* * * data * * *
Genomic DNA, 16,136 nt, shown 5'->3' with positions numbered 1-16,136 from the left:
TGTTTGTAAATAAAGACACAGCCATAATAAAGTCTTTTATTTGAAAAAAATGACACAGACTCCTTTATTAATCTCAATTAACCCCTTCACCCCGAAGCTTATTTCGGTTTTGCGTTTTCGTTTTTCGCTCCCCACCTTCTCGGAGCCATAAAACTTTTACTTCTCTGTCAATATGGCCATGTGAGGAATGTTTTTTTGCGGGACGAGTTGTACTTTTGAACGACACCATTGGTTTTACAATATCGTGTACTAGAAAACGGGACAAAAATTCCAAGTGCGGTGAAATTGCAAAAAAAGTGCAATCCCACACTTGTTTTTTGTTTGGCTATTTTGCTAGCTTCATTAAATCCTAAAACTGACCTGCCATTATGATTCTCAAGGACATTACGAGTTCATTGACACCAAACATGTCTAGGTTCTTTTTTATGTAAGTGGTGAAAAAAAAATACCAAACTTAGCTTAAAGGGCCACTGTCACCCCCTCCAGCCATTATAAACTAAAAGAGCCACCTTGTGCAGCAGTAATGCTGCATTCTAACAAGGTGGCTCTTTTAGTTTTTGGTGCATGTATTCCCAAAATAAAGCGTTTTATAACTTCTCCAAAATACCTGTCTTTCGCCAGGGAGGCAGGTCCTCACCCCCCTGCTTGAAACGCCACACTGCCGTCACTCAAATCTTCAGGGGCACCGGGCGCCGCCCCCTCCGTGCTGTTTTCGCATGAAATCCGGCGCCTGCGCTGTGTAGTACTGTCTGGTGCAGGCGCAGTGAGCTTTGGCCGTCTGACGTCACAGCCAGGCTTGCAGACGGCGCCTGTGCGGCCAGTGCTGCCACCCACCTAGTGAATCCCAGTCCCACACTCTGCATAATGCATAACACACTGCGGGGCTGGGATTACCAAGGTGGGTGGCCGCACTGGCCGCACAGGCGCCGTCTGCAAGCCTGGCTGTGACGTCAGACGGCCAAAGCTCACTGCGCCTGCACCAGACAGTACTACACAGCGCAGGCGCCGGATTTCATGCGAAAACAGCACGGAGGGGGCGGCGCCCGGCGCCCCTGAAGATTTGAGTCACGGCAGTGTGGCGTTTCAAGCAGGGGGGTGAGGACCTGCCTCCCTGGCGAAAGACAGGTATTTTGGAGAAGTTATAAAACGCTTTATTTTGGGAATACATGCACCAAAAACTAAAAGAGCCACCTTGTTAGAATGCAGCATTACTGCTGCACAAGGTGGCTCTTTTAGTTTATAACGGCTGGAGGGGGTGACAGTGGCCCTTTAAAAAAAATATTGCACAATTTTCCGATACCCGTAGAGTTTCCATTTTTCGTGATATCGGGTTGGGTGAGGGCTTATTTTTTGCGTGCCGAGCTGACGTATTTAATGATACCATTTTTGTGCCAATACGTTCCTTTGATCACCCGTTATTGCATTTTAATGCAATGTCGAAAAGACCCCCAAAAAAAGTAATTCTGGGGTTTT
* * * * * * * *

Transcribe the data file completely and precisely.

Genomic DNA, 16,136 nt, shown 5'->3' with positions numbered 1-16,136 from the left:
TGTTTGTAAATAAAGACACAGCCATAATAAAGTCTTTTATTTGAAAAAAATGACACAGACTCCTTTATTAATCTCAATTAACCCCTTCACCCCGAAGCTTATTTCGGTTTTGCGTTTTCGTTTTTCGCTCCCCACCTTCTCGGAGCCATAAAACTTTTACTTCTCTGTCAATATGGCCATGTGAGGAATGTTTTTTTGCGGGACGAGTTGTACTTTTGAACGACACCATTGGTTTTACAATATCGTGTACTAGAAAACGGGACAAAAATTCCAAGTGCGGTGAAATTGCAAAAAAAGTGCAATCCCACACTTGTTTTTTGTTTGGCTATTTTGCTAGCTTCATTAAATCCTAAAACTGACCTGCCATTATGATTCTCAAGGACATTACGAGTTCATTGACACCAAACATGTCTAGGTTCTTTTTTATGTAAGTGGTGAAAAAAAAATACCAAACTTAGCTTAAAGGGCCACTGTCACCCCCTCCAGCCATTATAAACTAAAAGAGCCACCTTGTGCAGCAGTAATGCTGCATTCTAACAAGGTGGCTCTTTTAGTTTTTGGTGCATGTATTCCCAAAATAAAGCGTTTTATAACTTCTCCAAAATACCTGTCTTTCGCCAGGGAGGCAGGTCCTCACCCCCCTGCTTGAAACGCCACACTGCCGTCACTCAAATCTTCAGGGGCACCGGGCGCCGCCCCCTCCGTGCTGTTTTCGCATGAAATCCGGCGCCTGCGCTGTGTAGTACTGTCTGGTGCAGGCGCAGTGAGCTTTGGCCGTCTGACGTCACAGCCAGGCTTGCAGACGGCGCCTGTGCGGCCAGTGCTGCCACCCACCTAGTGAATCCCAGTCCCACACTCTGCATAATGCATAACACACTGCGGGGCTGGGATTACCAAGGTGGGTGGCCGCACTGGCCGCACAGGCGCCGTCTGCAAGCCTGGCTGTGACGTCAGACGGCCAAAGCTCACTGCGCCTGCACCAGACAGTACTACACAGCGCAGGCGCCGGATTTCATGCGAAAACAGCACGGAGGGGGCGGCGCCCGGCGCCCCTGAAGATTTGAGTCACGGCAGTGTGGCGTTTCAAGCAGGGGGGTGAGGACCTGCCTCCCTGGCGAAAGACAGGTATTTTGGAGAAGTTATAAAACGCTTTATTTTGGGAATACATGCACCAAAAACTAAAAGAGCCACCTTGTTAGAATGCAGCATTACTGCTGCACAAGGTGGCTCTTTTAGTTTATAACGGCTGGAGGGGGTGACAGTGGCCCTTTAAAAAAAATATTGCACAATTTTCCGATACCCGTAGAGTTTCCATTTTTCGTGATATCGGGTTGGGTGAGGGCTTATTTTTTGCGTGCCGAGCTGACGTATTTAATGATACCATTTTTGTGCCAATACGTTCCTTTGATCACCCGTTATTGCATTTTAATGCAATGTCGAAAAGACCCCCAAAAAAAGTAATTCTGGGGTTTT